The representative aspect of fiction is entirely valid, but there’s still the transgressive impulse. What if I want to be somebody else? What if I want to be a dog or an alien? What if I’m young, and I want to be old? For me, these voyeuristic, playful, self-transcending strands of human imagination are a huge part of what fiction is about.

— Mohsin Hamid, BOMB interview

This whole part of the interview takes on the conceit that autofiction—writing about one’s own experience—is the only ethically sound type of fiction. My own wrestling matches with this question have been interesting, though inconclusive. I continue to wrestle. And I appreciate Hamid’s own novels, the different examples he sets for how to write playfully, transgressively, ultimately creating real art. That said, I don’t know that anyone is arguing against writing as a dog or alien. Rather, I think people are explicitly saying don’t appropriate the experiences of people with less power than you. For me the bigger question might be, what does it mean to appropriate? Is “don’t appropriate this subject position” the same as “don’t write characters from this subject position”? I of course want and love transgressive fiction, but I don’t want it to transgress against people, and especially not against oppressed people. Hmm. It’s all food for thought. I like to believe these tensions and moral quandaries are productive and challenge us to write better, less lazily, more imaginatively, more ethically and experimentally.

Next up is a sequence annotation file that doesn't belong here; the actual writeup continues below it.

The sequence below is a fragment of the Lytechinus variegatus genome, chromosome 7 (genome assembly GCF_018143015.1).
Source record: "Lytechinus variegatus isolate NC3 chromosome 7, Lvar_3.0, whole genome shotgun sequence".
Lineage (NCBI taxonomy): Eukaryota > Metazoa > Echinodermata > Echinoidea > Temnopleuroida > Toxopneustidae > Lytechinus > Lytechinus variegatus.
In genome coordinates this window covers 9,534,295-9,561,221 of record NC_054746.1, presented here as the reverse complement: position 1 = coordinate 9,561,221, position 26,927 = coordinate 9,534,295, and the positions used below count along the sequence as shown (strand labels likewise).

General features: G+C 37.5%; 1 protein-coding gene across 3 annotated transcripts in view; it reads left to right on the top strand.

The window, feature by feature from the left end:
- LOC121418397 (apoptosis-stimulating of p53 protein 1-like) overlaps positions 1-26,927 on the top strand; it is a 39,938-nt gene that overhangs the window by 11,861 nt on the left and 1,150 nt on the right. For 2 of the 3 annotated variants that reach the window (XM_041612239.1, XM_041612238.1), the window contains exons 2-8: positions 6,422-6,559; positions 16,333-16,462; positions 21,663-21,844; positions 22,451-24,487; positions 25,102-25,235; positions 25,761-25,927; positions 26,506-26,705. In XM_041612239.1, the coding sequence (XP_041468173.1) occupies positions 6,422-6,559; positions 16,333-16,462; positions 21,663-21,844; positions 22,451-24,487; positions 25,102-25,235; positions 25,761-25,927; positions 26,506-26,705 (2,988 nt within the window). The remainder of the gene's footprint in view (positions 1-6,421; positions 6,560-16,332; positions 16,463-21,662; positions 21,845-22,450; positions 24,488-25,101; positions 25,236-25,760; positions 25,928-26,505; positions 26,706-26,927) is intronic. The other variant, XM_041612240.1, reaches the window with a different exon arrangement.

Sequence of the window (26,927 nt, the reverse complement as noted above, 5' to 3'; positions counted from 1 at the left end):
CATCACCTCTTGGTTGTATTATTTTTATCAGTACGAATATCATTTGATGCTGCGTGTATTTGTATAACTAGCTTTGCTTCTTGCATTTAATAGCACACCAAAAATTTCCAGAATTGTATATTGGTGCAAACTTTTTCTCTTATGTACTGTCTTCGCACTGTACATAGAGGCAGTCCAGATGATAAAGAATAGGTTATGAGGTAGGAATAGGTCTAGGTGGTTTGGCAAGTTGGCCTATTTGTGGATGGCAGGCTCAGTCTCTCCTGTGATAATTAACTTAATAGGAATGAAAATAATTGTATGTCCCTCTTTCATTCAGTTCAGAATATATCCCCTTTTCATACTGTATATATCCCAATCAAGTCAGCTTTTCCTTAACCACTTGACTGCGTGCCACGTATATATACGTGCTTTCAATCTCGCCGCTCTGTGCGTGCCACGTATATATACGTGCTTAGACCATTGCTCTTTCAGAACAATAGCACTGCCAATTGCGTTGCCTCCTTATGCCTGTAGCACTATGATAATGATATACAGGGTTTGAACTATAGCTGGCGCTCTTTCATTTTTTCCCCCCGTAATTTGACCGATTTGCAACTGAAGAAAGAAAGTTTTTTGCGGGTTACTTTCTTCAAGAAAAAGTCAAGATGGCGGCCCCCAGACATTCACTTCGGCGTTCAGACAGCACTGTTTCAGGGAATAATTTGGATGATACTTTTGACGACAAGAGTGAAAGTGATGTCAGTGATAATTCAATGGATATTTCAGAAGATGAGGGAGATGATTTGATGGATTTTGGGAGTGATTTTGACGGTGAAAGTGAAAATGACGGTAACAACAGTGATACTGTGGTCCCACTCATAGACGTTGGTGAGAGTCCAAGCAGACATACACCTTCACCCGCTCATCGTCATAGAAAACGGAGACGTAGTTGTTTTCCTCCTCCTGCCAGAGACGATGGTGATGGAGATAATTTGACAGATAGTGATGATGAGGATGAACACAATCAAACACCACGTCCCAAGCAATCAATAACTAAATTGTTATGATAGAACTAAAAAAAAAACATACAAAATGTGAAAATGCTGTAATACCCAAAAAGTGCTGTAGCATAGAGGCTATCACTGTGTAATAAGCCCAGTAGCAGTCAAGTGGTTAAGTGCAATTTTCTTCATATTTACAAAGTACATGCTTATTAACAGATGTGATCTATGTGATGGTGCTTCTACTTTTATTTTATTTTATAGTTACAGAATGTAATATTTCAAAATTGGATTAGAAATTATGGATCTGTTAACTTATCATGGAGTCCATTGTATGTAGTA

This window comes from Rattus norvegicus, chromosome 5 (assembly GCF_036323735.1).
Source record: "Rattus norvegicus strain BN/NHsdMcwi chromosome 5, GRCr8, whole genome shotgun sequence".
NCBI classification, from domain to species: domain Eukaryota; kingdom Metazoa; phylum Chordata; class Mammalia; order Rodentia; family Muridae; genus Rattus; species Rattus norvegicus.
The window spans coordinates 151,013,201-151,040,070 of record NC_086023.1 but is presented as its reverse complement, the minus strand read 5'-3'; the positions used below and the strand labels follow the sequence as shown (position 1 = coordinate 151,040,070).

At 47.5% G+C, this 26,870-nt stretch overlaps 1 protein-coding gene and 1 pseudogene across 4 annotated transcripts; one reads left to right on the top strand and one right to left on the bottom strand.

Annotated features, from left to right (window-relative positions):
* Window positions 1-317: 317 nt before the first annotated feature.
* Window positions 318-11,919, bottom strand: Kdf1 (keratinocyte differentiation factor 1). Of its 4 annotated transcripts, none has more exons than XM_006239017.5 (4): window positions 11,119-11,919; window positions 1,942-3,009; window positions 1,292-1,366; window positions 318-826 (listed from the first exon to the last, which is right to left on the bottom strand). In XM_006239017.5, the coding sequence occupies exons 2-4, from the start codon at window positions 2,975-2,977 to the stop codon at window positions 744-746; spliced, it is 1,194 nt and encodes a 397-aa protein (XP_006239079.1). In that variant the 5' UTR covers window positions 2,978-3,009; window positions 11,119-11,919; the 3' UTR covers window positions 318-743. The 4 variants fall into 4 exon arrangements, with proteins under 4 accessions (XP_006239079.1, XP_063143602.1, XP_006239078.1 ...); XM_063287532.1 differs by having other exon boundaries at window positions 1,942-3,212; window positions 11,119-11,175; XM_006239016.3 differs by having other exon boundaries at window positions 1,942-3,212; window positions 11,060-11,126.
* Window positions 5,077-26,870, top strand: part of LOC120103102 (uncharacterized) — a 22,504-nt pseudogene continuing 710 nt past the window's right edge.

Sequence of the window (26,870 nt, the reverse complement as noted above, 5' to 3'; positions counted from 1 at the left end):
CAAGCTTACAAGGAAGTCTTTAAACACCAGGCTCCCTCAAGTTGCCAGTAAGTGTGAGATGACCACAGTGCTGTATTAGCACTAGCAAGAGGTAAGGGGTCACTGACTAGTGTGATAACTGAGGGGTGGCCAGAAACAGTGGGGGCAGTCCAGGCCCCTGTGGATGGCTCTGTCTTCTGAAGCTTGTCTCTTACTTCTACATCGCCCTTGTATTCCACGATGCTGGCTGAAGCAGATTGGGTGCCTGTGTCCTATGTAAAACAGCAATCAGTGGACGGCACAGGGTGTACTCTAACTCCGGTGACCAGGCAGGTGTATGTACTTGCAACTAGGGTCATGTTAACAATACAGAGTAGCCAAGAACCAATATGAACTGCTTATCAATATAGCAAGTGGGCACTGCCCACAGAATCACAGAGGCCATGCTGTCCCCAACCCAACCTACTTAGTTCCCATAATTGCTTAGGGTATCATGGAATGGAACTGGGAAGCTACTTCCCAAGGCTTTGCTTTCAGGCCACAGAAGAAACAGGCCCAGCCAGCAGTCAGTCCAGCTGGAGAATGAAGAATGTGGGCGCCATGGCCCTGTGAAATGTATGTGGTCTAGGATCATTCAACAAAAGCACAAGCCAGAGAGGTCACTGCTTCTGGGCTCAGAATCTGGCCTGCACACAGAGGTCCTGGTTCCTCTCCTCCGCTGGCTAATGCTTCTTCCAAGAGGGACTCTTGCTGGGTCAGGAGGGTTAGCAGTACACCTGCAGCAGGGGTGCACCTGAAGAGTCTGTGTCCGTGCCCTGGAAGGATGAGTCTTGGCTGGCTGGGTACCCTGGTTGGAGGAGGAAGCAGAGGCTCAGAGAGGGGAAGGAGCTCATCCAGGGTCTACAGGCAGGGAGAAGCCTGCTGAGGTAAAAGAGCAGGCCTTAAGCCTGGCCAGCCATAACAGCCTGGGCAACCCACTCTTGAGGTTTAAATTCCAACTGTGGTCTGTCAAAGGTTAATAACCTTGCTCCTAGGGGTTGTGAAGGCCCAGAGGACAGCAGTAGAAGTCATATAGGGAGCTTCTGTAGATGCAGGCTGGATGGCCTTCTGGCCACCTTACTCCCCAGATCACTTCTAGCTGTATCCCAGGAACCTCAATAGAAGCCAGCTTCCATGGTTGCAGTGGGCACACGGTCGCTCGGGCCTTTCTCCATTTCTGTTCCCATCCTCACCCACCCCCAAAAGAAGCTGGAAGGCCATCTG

Anyways the whole interview is jammed with rich and nutritious food for thought.

Jasper Nighthawk @jaspernighthawk